Water filter not good for pesticides (C) Daniel FriedmanChemical Contaminants in Drinking Water Water
     

  • CHEMICAL CONTAMINANTS in WATER - CONTENTS: What chemical contaminants are likely to be found in drinking water or well water?Endocrine disruptors in drinking water, lakes, streams. Phthalates in drinking water and ground water. Pesticide contamination in water test parameters. When should you test water for chemical contamination?
  • POST a QUESTION or READ FAQs about chemical contaminants in well water or drinking water
  • REFERENCES

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Testing for chemical contaminants in drinking water:

What drinking water contamination tests should you order where there may be chemical contaminants present? This article explains the general classes of water contaminants covered in a water test for other chemicals, phthalates, endocrine disruptors, pesticides or pesticide contamination and similar contaminants.

The health effects of chemical contaminants in drinking water and drinking water monitoring requirements are also discussed in many US EPA documents (where exposure standards for more than 80 chemical contaminants are specified) as well as various state and municipal documents and water testing guides.

Green links show where you are. © Copyright 2015 InspectApedia.com, All Rights Reserved.

When & How Test for Chemical Contaminants in Water

The list of possible chemical contaminants is long and the number of possible tests so large, and potentially costly, that some research and thinking are needed before you can make an intelligent choice on just which water tests for chemical contaminants are appropriate for a given property.

While water test labs offer package tests that can screen for a wide number of chemical contaminants for a modest fee, (See for example STANDARD VA FHA WATER TEST , and  Title 5- water test parameters and  Comprehensive Water Test) none of these tests guarantees that all possible contaminants that could be present have been checked for a specific well.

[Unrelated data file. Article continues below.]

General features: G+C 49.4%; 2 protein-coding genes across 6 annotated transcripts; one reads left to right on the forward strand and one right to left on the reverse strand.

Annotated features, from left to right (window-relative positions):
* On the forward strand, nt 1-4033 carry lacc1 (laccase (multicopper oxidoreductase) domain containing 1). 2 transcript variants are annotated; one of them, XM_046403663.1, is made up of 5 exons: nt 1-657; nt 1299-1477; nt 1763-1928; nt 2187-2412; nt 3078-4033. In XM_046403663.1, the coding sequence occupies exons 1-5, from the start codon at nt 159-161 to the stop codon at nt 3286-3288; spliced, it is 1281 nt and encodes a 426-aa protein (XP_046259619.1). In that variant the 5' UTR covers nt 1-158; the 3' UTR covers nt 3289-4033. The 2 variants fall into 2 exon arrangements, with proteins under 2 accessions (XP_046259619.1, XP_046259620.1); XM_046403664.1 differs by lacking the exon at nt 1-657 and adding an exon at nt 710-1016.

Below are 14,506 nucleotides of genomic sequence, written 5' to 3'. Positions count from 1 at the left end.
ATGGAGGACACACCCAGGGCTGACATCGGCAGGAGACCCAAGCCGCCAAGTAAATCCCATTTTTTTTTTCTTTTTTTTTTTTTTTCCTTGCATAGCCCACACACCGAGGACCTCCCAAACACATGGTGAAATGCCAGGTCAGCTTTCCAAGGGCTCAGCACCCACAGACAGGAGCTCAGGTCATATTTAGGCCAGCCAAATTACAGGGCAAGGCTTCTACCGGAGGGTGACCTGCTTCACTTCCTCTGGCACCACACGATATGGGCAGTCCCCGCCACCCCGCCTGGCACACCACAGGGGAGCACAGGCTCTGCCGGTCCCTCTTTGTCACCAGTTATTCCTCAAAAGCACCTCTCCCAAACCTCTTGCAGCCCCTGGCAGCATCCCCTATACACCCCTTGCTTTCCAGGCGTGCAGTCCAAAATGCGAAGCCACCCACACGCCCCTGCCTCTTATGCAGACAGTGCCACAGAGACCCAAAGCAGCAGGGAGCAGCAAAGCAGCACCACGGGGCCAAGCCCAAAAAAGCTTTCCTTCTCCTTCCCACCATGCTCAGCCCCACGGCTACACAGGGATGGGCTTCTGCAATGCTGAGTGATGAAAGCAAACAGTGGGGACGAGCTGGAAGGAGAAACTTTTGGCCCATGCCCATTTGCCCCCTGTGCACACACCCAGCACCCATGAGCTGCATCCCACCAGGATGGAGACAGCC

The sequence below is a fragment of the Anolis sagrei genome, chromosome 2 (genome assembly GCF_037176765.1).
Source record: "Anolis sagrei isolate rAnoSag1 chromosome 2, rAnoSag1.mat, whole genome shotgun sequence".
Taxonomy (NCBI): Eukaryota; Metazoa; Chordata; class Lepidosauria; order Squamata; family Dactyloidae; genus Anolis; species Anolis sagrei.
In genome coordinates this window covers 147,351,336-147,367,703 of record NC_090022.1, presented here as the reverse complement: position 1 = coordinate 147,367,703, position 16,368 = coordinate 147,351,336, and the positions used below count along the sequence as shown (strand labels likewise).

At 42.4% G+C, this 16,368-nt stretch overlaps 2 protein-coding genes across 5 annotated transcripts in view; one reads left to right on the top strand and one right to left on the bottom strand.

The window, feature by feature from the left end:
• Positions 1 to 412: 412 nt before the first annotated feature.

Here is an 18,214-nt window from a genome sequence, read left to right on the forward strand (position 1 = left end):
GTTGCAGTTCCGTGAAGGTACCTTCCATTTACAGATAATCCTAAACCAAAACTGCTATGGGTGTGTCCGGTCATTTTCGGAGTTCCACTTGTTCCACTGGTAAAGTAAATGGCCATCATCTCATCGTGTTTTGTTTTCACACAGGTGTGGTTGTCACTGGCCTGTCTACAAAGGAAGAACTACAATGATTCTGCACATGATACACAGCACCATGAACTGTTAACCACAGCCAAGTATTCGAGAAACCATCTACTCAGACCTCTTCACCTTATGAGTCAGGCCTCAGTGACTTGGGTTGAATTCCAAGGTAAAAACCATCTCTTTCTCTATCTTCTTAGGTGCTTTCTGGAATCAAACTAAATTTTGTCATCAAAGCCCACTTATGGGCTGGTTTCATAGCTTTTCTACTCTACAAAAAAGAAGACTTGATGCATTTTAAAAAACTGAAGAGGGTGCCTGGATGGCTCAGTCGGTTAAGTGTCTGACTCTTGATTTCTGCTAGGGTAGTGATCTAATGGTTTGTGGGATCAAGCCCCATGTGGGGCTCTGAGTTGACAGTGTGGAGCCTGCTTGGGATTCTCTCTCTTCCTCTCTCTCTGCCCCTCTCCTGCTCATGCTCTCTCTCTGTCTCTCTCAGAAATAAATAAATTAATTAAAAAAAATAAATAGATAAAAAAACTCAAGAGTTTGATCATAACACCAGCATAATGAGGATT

Readers should also see our longer article WATER TESTING ADVICE for home buyers and building owners: water contaminants, water test procedures, well shock procedures, preventing drinking water contamination, and CHEATING ON WATER TESTS in that document.

Be sure to review the water test alternatives with your water test consultant or lab and with the neighbors of your property - neighbors and local water testing labs often are the most aware of what specific contaminants have been found in nearby wells or in surface and ground water. Below we collect comments and advice about both common and uncommon water contaminants that might be a concern at specific water wells or in other bodies of water such as lakes or streams where contaminants may affect both humans and other animals.

The list of chemical contaminant topics in water (below) is of necessity, incomplete, and we continue to add information to this article. Readers are welcome to Contact Us by email with content suggestions or corrections for this article.

  • Agricultural sprays, weed killers, etc: in 1962 in Silent Spring, Rachael Carson drew attention to poisons from insecticides, weed killers, and other common products as well as the use of sprays in agriculture, a practice that led to dangerous chemicals to the food source. Carson argued that those endocrine disrupting chemicals were more dangerous than radiation and that for the first time in history, humans were exposed to chemicals that stayed in their systems from birth to death.
  • Endocrine disruptors: Readers interested in the subtle but powerful effects of hormone mimicking chemicals and endocrine disruptors that appear in the environment, their sources, effects, and risks, should also see Our Stolen Future, Theo Colborn, Dianne Dumanoski, and John Peterson Myers.

    Also see our notes on phthalates below. BPA - Bisphenol-A or BPA, one of the endocrine disruptors under study is also discussed at PLASTIC CONTAINERS, TANKS, TYPES
  • Iron and other minerals (such as salt) at abnormal levels in water may be a hazard to some individuals. These substances may occur naturally in the water supply. Most comprehensive water tests include a check on the levels of these substances.
  • Pesticides and Septic Systems: as we discuss at CHEMICALS, KEEP OUT OF SEPTICS-2, people who need to dispose of un-used pesticides should not put them in building drains or toilets. In the U.S. contact your state department of environment or local health department to find the nearest local hazardous waste disposal station where you can usually drop off unwanted chemicals, paint, etc., often at no charge.

    See PESTICIDE CONTAMINATION TEST for details of testing for pesticides.

    Also see PESTICIDE EXPOSURE HAZARDS for a wider discussion of pesticide exposure hazards in buildings.
  • "Phthalate Syndrome": Phthalate contamination of groundwater and wells from phthalates: in a compelling article in the New York Times in July 2009 Nicholas D. Kristof reported on the possible hazards of phthalates, chemicals that can leach into their contents and thence into the environment from some plastic food or water containers, or even toys.